Herpes zoster, also known as shingles, results from reactivation of a virus that lays dormant in the dorsal root nerve ganglia of the spinal cord of patients who had chickenpox earlier in life. It causes a painful rash that looks like small blisters, which usually occurs in a restricted distribution over the skin on one side of the body called a dermatome. There are an estimated 1 million cases of shingles yearly in the U.S. Complications include post-shingles neuralgia, or continued pain, that may require narcotics to control.
Luckily, there exists an immunization called Zostrix that’s been used for several years to prevent shingles in patients who are most likely to develop it, those over the age of 60. Just last week, however, a new shingles immunization called Shingrix was approved by the FDA and recommended as the preferred vaccine for shingles by the CDC. According to the pharmaceutical data, Shingrix has a much improved efficacy in preventing shingles—90% in all age groups. It’s being recommended for patients age 50 and above.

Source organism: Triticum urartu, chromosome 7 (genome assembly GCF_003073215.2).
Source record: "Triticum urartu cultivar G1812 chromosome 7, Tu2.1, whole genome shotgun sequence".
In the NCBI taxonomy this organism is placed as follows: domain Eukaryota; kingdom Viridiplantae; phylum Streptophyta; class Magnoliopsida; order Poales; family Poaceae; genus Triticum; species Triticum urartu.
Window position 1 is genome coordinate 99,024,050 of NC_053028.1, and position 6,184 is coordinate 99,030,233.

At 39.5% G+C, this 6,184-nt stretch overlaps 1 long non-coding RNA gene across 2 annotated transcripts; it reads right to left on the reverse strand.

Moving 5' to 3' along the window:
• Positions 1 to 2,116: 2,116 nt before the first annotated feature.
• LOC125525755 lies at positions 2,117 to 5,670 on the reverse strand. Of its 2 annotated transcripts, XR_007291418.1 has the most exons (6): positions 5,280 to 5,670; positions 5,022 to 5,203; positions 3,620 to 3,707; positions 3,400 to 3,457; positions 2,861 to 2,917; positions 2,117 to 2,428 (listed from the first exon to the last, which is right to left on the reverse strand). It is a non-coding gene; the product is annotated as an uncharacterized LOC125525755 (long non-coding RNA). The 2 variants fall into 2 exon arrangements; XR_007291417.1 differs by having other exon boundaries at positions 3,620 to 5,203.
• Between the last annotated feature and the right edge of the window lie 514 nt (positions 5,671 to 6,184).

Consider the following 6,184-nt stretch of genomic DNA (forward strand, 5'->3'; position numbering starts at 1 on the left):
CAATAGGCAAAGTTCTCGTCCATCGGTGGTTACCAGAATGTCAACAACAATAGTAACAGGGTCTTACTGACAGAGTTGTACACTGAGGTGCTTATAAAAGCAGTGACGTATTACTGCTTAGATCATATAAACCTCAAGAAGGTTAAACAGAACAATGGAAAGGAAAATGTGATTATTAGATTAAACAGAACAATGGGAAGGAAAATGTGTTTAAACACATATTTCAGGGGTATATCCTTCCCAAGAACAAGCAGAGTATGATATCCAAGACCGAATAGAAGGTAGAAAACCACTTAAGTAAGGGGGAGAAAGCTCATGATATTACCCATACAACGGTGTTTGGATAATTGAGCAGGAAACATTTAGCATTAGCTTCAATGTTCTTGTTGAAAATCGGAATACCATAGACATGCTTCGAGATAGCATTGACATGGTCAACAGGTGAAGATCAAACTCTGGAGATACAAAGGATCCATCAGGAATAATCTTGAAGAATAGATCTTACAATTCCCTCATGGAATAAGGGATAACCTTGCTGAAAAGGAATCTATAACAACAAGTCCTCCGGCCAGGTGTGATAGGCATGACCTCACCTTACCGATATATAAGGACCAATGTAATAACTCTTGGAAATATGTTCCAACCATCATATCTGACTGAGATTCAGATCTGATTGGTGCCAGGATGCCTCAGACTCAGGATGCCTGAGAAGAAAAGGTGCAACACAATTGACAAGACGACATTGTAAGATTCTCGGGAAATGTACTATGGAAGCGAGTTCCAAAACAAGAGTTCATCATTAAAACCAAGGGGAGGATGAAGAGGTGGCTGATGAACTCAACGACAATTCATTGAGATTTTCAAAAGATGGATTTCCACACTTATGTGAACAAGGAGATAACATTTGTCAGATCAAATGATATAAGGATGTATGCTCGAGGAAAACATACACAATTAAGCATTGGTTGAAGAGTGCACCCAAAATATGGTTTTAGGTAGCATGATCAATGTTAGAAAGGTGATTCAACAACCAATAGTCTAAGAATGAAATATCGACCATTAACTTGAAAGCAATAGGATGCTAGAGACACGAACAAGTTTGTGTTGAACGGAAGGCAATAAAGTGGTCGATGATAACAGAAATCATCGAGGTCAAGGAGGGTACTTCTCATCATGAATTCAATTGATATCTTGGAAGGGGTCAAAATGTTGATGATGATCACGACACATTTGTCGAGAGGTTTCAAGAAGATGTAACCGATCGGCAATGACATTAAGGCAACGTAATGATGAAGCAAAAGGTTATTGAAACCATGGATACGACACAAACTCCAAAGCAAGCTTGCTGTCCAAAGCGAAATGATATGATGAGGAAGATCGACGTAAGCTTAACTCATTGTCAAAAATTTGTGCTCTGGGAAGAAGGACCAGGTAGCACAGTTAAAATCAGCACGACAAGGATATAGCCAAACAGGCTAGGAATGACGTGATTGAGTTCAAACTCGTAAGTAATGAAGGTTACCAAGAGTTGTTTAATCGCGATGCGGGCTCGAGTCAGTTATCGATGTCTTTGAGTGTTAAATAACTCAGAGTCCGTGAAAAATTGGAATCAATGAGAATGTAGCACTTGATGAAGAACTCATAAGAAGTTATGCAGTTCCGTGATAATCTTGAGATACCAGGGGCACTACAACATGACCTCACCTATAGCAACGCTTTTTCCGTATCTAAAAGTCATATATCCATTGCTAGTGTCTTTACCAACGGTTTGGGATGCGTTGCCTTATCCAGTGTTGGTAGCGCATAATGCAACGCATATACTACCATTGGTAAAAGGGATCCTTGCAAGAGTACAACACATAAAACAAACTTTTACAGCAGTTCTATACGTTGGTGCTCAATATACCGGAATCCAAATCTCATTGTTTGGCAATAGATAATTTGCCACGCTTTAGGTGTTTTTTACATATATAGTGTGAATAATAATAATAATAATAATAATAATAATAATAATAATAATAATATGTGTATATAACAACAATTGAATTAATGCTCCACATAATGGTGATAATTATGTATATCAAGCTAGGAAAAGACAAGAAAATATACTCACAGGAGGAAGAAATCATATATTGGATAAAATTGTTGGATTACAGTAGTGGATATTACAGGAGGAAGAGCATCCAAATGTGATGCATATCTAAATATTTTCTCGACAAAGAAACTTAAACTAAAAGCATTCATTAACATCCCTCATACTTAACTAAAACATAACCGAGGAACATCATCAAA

My recommendation: The data are pretty convincing. Shingrix is now the immunization of choice to prevent shingles.